from IEEE and expert review. So it is not the intention that
the WG keeps adding new Objectives after Feb 2005.

If the WG cannot reach consensus on the Objectives draft by the
May 2005 milestone to the IESG, the WG will close.

2. Evaluating a set of candidate proposals that include existing
IETF protocols and any proposals leading to the selection of
a protocol on which to base the CAPWAP standard.

3. Developing a CAPWAP protocol standard that meets the Mandatory
and Accepted objectives from the Evaluation draft and contains
the minimal set of feature needed to control and provision
WLAN Access Points. Specifically The CAPWAP protocol document
will address the following considerations:
a. Architecture
b. Operations
c. Security
d. Network Management
e. Scalability
f. Performance

4. A MIB Document to support the CAPWAP protocol.

In addition, the CAPWAP WG will maintain its Liaison with the
IEEE to ensure consistency of its work with the IEEE 802.11

* Objectives/Criteria Document for CAPWAP protocol
* Protocol evaluation and base protocol selection document
* CAPWAP Protocol standard
* MIB support standard

Goals and Milestones:

Done  Last call for problem statement draft.
Done  Discuss last call comments for problem statement at IETF 59.
Done  Last Call for architecture description document.
Done  Submit problem statement to IESG for publication approval.
Done  Architecture document to expert review.
Done  Stable Architecture document for review/sync-up with IEEE 802
Done  Discuss results of IEEE 802 review/sync-up
Done  Issue first Internet-Draft of CAPWAP Objectives document
Feb 05  Submit CAPWAP Objectives to IEEE/IETF experts review
Feb 05  First WGLC for CAPWAP Objectives Draft
Mar 05  Deadline to submit candidate protocol proposals to the WG
May 05  Shutdown WG if CAPWAP Objectives have not finalized, otherwise continue with next milestones.
Jun 05  Second WGLC for CAPWAP Objectives Draft
Jun 05  Submit CAPWAP Objectives draft to IESG as Informational RFC
Jul 05  Issue first Internet-Draft of CAPWAP Evaluation draft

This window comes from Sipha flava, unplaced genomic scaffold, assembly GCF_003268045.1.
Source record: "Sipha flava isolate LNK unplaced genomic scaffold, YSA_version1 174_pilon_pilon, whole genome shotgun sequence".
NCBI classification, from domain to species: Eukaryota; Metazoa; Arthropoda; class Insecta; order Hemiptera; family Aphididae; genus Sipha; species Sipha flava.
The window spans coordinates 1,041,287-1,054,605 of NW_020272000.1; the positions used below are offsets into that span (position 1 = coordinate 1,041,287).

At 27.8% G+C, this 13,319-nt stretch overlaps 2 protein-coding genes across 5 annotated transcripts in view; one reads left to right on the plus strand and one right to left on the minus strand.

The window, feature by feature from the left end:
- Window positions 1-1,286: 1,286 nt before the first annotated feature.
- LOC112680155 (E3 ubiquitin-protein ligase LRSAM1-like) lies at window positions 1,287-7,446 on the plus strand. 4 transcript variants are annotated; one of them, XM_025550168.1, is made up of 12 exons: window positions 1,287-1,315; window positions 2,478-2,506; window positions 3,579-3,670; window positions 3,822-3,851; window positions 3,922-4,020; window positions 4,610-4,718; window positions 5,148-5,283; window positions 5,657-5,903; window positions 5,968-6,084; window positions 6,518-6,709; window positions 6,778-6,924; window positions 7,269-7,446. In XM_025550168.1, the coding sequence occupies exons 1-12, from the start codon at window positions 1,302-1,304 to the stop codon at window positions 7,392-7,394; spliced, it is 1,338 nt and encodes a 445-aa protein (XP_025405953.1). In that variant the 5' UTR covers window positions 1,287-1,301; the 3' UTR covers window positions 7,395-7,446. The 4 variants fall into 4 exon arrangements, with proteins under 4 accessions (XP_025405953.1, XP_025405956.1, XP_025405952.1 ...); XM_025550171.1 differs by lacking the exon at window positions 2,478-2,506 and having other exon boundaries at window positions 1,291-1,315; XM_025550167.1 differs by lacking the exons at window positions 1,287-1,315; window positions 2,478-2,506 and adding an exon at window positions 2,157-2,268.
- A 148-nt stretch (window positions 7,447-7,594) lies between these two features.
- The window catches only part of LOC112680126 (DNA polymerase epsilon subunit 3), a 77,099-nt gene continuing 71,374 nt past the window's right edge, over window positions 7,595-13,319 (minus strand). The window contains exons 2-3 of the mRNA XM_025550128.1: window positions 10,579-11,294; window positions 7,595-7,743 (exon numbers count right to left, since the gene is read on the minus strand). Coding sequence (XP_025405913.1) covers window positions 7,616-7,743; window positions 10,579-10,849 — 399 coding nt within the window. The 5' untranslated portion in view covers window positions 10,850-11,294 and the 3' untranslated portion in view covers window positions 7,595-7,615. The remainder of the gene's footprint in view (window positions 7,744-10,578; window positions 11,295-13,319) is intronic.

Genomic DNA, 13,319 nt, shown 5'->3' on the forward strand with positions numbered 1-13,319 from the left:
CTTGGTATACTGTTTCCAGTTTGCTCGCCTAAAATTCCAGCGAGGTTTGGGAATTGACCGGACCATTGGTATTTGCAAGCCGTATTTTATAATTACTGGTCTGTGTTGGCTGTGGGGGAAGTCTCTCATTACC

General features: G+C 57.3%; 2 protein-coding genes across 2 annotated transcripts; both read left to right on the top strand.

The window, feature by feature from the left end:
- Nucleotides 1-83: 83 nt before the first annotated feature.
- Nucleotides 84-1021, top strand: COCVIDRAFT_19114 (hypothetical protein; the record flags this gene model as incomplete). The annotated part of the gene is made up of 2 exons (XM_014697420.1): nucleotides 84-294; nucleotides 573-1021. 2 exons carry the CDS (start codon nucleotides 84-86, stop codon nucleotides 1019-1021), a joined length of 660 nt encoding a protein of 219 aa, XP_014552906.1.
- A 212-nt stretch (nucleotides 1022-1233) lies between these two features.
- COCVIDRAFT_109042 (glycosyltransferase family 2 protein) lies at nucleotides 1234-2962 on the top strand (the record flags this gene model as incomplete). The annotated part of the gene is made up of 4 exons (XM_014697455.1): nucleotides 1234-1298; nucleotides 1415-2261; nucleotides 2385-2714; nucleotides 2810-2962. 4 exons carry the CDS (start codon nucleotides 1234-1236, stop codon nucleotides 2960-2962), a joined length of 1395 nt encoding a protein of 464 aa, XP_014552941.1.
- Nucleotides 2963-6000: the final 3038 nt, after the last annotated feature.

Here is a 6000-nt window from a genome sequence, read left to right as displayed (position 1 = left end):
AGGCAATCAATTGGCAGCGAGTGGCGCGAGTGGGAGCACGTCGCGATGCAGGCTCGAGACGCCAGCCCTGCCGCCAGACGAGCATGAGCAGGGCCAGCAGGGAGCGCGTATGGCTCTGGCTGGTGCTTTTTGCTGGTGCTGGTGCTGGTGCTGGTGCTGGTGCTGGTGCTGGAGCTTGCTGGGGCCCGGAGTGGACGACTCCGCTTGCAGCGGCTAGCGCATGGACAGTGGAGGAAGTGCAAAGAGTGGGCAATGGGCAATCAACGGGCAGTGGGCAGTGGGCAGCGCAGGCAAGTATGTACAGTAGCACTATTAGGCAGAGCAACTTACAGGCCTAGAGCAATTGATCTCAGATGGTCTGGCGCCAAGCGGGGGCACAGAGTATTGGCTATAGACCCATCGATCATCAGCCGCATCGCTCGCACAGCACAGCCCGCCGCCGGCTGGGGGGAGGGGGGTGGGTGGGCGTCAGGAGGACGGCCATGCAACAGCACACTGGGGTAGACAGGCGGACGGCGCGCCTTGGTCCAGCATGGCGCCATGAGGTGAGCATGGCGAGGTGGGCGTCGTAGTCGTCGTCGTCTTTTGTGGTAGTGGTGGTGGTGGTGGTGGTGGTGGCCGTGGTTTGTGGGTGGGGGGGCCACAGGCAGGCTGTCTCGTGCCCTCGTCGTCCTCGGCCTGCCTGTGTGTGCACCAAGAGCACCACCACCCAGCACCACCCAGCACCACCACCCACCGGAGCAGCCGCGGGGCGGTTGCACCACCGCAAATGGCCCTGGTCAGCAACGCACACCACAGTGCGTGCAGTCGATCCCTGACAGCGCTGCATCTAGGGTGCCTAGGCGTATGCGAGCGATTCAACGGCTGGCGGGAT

Aug 05  WGLC for CAPWAP Evaluation draft
Sep 05  Submit CAPWAP Evaluation draft to IESG as Information RFC
Oct 05  Issue first Internet Draft of CAPWAP protocol
Nov 05  Issue first Internet-Draft of CAPWAP MIB
Dec 05  WGLC for CAPWAP protocol
Jan 06  Submit CAPWAP protocol to IESG as Proposed Standard RFC
Mar 06  Submit CAPWAP MIB to IESG as Proposed Standard RFC


  • draft-ohara-capwap-lwapp-03.txt
  • draft-singh-capwap-ctp-02.txt
  • draft-ietf-capwap-objectives-03.txt
  • draft-iino-capwap-wicop-02.txt
  • draft-narasimhan-ietf-slapp-01.txt
  • draft-calhoun-capwap-lwapp-objectives-comparison-01.txt
  • draft-govindan-capwap-wicop-evaluation-00.txt
  • draft-francisco-capwap-ctp-evaluation-01.txt
  • draft-narasimhan-capwap-slapp-evaluation-00.txt

    Request For Comments:

    RFC3990 I CAPWAP Problem Statement
    RFC4118 I Architecture Taxonomy for Control and Provisioning of Wireless Access Points(CAPWAP)

    Current Meeting Report


    Agenda review
    Milestones and status review
    Objectives update and status:
    Richard G had a comment about logical grouping. The objective treated only "over the air" not "over the wired" network. No objection to clarifying logical groups.

    Evaluation team summary:
    • the configuration consistency objective note is protocol specific. For some protocols, this feature is not as important.

    • PMK sharing should not be an issue for the CAPWAP WG. The PMK sharing discussion has come up a number of times in 802.11.

    • Russ Housley has indicated that the PMK sharing issues needs to be addressed but does not specify whether it would be by 802.11 or CAPWAP.